The Little Ink Girl by Eleanor at the Young Writers Group
Once there was a girl who lived on a white page. She didn’t know it was a page. All she knew is that she lived in an inky black hole in an abyss of white. But there was one more thing, that she rarely thought about, and when she did, confusion twisted her mind. It was the squiggly line. Yes, right in front of her cave was a strange squiggly line. Like her and her cave, the squiggly line was made of ink. On the left and the right, it went on for as far as the eye could see. Yet beyond the line, and behind the line, there was nothing but endless white.
Often, she would sit in her cave and stare at the squiggly line. She marveled at its loops and twists, its curls and its dramatic peaks and dips. She knew the line like the back of her hand. Yet whenever she tried to get past the line, some sort of invisible barrier pushed against her, forcing her to stay back and sit in her cave. And although, for that split second, she desperately wanted to know what was beyond that line, she was reassured that she had stayed put, in her cave, away from the unknown.
Her cave was so black it seemed endless, and she would walk for hours into the blackness, intrigued, only to turn around and see the entrance right behind her. Again, her relief stamped out her curiosity, relief that she was away from the unknown.
However, one day, she saw something beyond the line that made her tiny heart pound. Distantly, a great mass of black, like an inky tentacle, was oozing towards her. But she reminded herself that if she couldn’t get past the squiggly line, then neither could the inky mass. She was safe in her cave.
But one day, she woke up to see the inky mass had crawled over the squiggly line, and was steadily making its way towards her. She didn’t know what instinct told her to get away from that inky mass, but she ran. For the first time, she ran away from her cave of safety. Only to realise she was running in circles.
She had no escape. Breathing very fast, she ran towards the squiggly line, and desperately pushed against the invisible force-field that had stopped her crossing the line before. Through fear and desperation, she pushed harder than she’d ever pushed before. And to her immense astonishment and joy, a little black dot accompanied by two little black oars appeared on the other side of the line. Apprehensively, she stepped over the line and onto the dot. For the first time ever, she was over the boundary she thought she could never cross.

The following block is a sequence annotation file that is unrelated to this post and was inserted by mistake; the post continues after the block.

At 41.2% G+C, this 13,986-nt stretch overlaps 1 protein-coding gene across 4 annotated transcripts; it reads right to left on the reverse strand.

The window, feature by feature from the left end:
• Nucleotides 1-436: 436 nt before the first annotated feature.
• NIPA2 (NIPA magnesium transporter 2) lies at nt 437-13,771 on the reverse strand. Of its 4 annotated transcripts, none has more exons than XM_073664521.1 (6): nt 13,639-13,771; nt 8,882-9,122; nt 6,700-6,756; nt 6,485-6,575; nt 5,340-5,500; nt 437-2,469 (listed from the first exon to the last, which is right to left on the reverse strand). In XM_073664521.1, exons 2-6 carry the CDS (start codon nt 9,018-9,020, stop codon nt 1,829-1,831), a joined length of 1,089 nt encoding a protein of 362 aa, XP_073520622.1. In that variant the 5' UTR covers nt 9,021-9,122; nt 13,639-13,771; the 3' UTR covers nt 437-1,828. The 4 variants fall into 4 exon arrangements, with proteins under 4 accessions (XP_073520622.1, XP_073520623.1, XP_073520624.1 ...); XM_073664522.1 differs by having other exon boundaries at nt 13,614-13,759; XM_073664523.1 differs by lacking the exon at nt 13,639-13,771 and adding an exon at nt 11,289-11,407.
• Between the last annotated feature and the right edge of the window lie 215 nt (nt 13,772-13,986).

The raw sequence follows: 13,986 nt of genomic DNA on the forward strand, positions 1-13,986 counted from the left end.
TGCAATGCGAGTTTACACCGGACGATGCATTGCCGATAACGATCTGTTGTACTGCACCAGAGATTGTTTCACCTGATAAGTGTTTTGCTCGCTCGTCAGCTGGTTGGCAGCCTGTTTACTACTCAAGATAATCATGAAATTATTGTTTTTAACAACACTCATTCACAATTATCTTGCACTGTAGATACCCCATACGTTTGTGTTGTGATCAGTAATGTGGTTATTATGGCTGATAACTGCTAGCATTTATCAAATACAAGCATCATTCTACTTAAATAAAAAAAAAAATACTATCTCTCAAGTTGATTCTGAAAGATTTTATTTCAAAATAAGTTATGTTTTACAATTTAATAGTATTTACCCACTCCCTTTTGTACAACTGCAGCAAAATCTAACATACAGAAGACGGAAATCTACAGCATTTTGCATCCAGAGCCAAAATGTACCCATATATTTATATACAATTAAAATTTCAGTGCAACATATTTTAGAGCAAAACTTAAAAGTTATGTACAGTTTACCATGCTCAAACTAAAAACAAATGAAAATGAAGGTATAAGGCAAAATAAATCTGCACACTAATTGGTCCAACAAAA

Full of curiosity, she reached out her hand and touched the white that surrounded her. But instead of lying on top, her hand sank into it. She pulled her hand back out, astonished, and realised the only explanation. The squiggly line was a border between land and sea. And as she turned her head to look at the inky mass that was now almost touching the edge of her cave, she also realised that she was now alone on a wide stretch of unknown – she had done something she had never dared to do before: she had been too afraid to push hard enough against the barrier…until now.
Yet she didn’t feel scared. Or sad. Or even worried. She took hold of the oars and gently rowed away from the cave and the inky mass. But instead of travelling away from the squiggly line, she travelled along side it and followed its course. She followed its patterns, its dips and turns, its peaks and curls and swirls. She noted its rough parts, its smooth parts, its changes in direction. It could have been many years she followed that line, it could have been seconds, because there was no time on that page.
At last, she saw she saw something in the distance. It was the seeping black mass that had made her flee from her cave. Except her cave wasn’t there anymore. She knew that the inky mass had engulfed her home. But she didn’t feel sad. For the first time, she felt sure – sure of what she needed to do. Because she now knew, if she followed the course of the squiggly line, she would travel in a loop. The squiggly line was the border of the island on the page that she had lived on all her life. And it was her security. Recognising this at last, she rowed not beside that line, but away from the line – her squiggly line – her security.
Was it months or was it minutes that she rowed? She didn’t know. But as she realised she could no longer see the squiggly line, she realised she could see something else. She saw something incredible. She could see colour. It was the colour we call blue. Of course, she didn’t know what colour was, nor what to call blue. She, throughout her whole life, had only seen the colours black and white. Plain and simple. The white of the page did not merge in to the blue – no, there was a clear definition between the two. Although she didn’t know it herself, this was the edge of the page she was living on. As she got closer to the edge of the page, she saw it was a long drop, with solid blue beneath. All she could see over the edge was blue.
She became obsessed with the edge of the page and the blue beyond, and never left that spot. Ever. She went over theory after theory in her mind, each one confusing her more than the last. And finally, the compulsive obsession she had with the edge of the page, and with the blue beyond it, drove her insane. In her oblivion, she did not see the inky mass creeping up on her like the silent predator it was. She had no escape. The ink oozed all around her until she was engulfed, becoming one with the inky mass. The page was now stained a sticky black, and like poison, the black ink dripped off the white page and into the blue beyond. The Little Ink Girl was swept from existence.
This story was written by Eleanor during a creative writing workshop at Chesterfield Library with Emma Pass.